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Employee experience critical in return to ‘new normal’, study shows

A disciplined return to work for Aucklanders and beyond is crucial to aid in New Zealand’s economic recovery, according to recruitment and HR specialist Randstad.

In Randstad’s latest research, 'The Impact of COVID-19 on Workers and Organisations', 85% of employers are focused on boosting employee performance and productivity.

Additionally, 36% of employees are expecting significant changes in their workforce. Randstad NZ country director Katherine Swan says this demonstrates employers and employees have acknowledged the way we work has to change.

She says, “Employee wellbeing is going to be key as we manage our economic recovery, which is why we are encouraging employers to be innovative with how they bring their teams back to the office.

“In the short term, we need to live with this virus in our communities, we need to adopt appropriate health and safety measures and evolve the way we work, which is why we believe a hybrid workplace will be our next normal.”

Throughout the entire COVID-19 pandemic, businesses have shown innovation as they transitioned to working from home or introduced social distancing practises with how they work around people, and Swan says she believes that forward thinking approach needs to continue during the transition to a ‘next normal’.

Although many Aucklanders have returned to work this week, there is still a lot of anxiety in the community with new cases of COVID-19 reported daily, Swan says.

As the alert levels reduce, New Zealanders continue to face uncertainty with the potential to return to lockdown a possibility, she says.

Many employees may have got used to working from home, yet businesses need to focus on how they return their workforce to the office, while following government guidelines and keeping their employees safe, says Swan.

Chorus people and culture manager Shaun Philp says Chorus has always embraced flexible working, but the COVID-19 pandemic has highlighted the importance for all businesses to be ready to work remotely says.

He says, “The old-fashioned idea that employees need to be visible in the office to be considered working has been dismissed by the COVID-19 pandemic. At Chorus we have certainly proven that our workforce can be just as productive when working from home.”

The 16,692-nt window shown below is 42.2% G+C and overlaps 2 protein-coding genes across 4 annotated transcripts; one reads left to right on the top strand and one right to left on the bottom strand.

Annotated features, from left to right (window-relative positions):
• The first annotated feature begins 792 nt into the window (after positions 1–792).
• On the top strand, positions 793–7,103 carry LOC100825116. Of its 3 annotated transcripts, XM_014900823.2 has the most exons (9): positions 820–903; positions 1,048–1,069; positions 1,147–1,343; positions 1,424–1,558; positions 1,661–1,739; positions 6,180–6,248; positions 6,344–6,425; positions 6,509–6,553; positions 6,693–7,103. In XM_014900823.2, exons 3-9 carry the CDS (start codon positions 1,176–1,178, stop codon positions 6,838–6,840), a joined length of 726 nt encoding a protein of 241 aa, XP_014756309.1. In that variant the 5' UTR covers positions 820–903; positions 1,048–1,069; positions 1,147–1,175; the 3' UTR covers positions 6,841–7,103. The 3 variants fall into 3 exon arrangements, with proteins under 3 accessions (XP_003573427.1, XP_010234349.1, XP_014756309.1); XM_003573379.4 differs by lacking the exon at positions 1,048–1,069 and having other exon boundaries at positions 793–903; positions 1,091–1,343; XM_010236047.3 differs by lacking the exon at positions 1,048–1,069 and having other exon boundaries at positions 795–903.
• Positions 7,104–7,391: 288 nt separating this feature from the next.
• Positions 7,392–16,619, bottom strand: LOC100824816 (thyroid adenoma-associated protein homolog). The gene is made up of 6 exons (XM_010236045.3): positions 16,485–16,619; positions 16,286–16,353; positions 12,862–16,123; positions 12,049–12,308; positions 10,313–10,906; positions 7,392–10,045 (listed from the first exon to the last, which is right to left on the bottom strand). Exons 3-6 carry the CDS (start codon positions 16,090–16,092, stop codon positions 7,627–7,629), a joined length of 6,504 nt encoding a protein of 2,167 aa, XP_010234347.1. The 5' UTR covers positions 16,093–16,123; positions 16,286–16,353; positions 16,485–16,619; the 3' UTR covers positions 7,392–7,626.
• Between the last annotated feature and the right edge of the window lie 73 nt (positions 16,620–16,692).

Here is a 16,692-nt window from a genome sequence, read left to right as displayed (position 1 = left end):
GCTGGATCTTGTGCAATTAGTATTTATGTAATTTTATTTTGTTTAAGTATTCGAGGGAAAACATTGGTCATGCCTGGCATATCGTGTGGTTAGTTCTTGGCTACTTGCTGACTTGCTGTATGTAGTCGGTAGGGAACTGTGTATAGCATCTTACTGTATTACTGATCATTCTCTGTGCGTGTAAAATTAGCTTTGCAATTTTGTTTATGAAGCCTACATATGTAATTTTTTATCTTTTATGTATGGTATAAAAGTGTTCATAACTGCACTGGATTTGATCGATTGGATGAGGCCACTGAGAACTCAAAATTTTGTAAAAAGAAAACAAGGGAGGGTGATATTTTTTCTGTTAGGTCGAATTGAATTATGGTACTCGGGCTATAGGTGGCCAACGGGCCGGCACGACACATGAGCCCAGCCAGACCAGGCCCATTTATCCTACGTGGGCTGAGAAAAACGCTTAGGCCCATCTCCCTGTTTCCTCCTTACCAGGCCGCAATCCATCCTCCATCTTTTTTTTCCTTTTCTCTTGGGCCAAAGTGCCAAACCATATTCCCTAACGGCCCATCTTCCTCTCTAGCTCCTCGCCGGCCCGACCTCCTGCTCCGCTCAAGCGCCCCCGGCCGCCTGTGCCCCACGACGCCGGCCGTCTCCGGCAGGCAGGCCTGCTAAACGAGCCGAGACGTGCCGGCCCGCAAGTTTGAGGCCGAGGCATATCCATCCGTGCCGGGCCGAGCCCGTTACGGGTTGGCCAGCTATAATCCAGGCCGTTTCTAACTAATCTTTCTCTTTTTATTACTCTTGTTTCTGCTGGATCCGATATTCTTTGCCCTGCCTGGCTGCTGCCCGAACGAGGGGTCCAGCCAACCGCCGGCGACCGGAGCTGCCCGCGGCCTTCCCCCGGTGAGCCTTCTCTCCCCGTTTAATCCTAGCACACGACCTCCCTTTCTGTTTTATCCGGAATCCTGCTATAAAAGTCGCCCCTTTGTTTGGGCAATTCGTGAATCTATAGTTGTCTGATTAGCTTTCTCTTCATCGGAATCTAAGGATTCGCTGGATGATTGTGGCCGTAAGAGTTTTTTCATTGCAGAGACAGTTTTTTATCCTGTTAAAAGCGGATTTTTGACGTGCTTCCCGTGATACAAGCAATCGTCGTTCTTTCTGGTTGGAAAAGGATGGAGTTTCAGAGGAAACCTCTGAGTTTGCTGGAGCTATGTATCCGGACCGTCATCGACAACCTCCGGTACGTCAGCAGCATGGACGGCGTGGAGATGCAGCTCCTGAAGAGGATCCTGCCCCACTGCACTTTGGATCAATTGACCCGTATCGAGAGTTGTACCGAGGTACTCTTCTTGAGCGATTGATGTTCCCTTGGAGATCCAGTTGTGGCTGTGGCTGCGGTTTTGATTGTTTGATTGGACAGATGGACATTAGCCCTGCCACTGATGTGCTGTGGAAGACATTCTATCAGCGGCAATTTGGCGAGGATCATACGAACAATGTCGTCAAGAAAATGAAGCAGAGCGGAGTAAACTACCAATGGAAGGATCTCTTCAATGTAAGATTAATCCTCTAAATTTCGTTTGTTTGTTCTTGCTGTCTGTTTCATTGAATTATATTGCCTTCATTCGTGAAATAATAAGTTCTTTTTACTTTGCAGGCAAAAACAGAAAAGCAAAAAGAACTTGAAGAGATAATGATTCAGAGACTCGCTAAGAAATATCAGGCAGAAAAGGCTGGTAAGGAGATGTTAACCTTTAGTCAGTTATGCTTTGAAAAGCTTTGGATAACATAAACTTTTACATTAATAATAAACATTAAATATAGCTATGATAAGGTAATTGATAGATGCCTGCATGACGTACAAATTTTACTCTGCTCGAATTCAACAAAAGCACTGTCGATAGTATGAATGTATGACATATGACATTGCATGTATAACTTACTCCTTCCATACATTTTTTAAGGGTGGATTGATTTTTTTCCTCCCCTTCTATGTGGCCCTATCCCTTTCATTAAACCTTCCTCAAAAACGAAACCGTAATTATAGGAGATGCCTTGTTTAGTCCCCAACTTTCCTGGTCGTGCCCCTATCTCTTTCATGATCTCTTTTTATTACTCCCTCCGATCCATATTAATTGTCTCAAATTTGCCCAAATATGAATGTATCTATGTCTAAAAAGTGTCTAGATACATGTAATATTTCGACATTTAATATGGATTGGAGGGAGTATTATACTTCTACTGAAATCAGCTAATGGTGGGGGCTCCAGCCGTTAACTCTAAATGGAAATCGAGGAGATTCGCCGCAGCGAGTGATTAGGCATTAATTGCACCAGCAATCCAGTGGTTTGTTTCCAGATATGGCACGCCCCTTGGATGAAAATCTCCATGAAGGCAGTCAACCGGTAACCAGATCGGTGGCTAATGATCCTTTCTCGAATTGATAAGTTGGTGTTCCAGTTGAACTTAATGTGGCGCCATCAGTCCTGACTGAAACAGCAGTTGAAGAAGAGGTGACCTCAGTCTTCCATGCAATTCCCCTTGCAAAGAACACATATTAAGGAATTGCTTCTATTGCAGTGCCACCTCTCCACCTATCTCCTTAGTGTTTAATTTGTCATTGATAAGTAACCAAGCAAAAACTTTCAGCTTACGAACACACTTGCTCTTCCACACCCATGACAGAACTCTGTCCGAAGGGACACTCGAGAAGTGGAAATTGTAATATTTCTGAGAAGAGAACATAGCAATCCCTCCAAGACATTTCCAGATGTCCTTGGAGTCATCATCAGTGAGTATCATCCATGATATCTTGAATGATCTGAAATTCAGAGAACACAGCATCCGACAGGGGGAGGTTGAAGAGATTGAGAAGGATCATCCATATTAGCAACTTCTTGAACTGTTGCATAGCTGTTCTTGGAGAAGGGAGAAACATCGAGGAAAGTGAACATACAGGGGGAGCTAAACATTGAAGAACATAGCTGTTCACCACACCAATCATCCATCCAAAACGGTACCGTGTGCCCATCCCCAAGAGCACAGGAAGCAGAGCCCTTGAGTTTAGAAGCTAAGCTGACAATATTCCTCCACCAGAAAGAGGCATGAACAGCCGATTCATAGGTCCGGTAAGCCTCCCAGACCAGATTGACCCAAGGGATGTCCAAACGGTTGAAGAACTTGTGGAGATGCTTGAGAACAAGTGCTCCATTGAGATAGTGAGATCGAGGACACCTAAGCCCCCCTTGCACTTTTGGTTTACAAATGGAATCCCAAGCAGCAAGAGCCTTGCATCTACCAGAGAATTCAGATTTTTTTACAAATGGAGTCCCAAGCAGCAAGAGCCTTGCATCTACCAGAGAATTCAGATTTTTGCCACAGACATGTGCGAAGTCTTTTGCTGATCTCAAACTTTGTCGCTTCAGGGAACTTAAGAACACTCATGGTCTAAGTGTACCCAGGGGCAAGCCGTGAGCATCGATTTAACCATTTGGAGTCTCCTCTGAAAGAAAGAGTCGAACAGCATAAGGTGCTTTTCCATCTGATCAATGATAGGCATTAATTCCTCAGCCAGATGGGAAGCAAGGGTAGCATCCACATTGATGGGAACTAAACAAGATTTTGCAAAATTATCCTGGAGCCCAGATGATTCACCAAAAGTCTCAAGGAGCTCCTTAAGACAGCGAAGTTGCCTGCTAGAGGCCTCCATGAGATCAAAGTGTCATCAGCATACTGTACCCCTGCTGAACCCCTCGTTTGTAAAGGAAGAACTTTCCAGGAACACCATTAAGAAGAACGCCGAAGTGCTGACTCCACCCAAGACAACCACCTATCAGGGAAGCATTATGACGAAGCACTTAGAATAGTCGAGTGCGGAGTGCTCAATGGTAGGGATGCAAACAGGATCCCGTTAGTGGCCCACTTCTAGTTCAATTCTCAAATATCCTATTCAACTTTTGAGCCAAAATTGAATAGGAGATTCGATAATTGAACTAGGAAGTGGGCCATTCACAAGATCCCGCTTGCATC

Philp says, “In New Zealand we’re particularly fortunate to have fibre broadband available to over 80% of the population, with that number continuing to grow. What that means is we have the technology available to replicate a seamless workplace experience at home."

Philp states that some Chorus employees' work is best done from the office and some of its employees still prefer to be predominantly office based. Teams are being asked to consider the work they do and the needs of their customers when assessing the best way to work.

Swan says, businesses need to continue to innovate and learn from the success other businesses have had during this time.

She says, “An innovative approach is a sensible one. It means we do not have to have an economic meltdown every time we go into lockdown because we are prepared to transition our workplaces without causing disruption to productivity.”

The pandemic has also shifted New Zealanders' views on job security, and it is now the most important driver for employees considering staying or changing jobs, according to the research.

According to Swan, a company that is innovative and agile to respond to changes will create an employer brand that will help keep existing employees and attract new talent in the future.

Swan concludes, “It is heartening that employers are fighting so hard to protect their employees. Workforce adaptability and organisational agility are critical in driving productivity, responding to emerging opportunities and hence safeguarding jobs.

"It is vitally important for employers to provide transparent communications and, if possible, assurances about job security to avoid losing their best people to the competition.”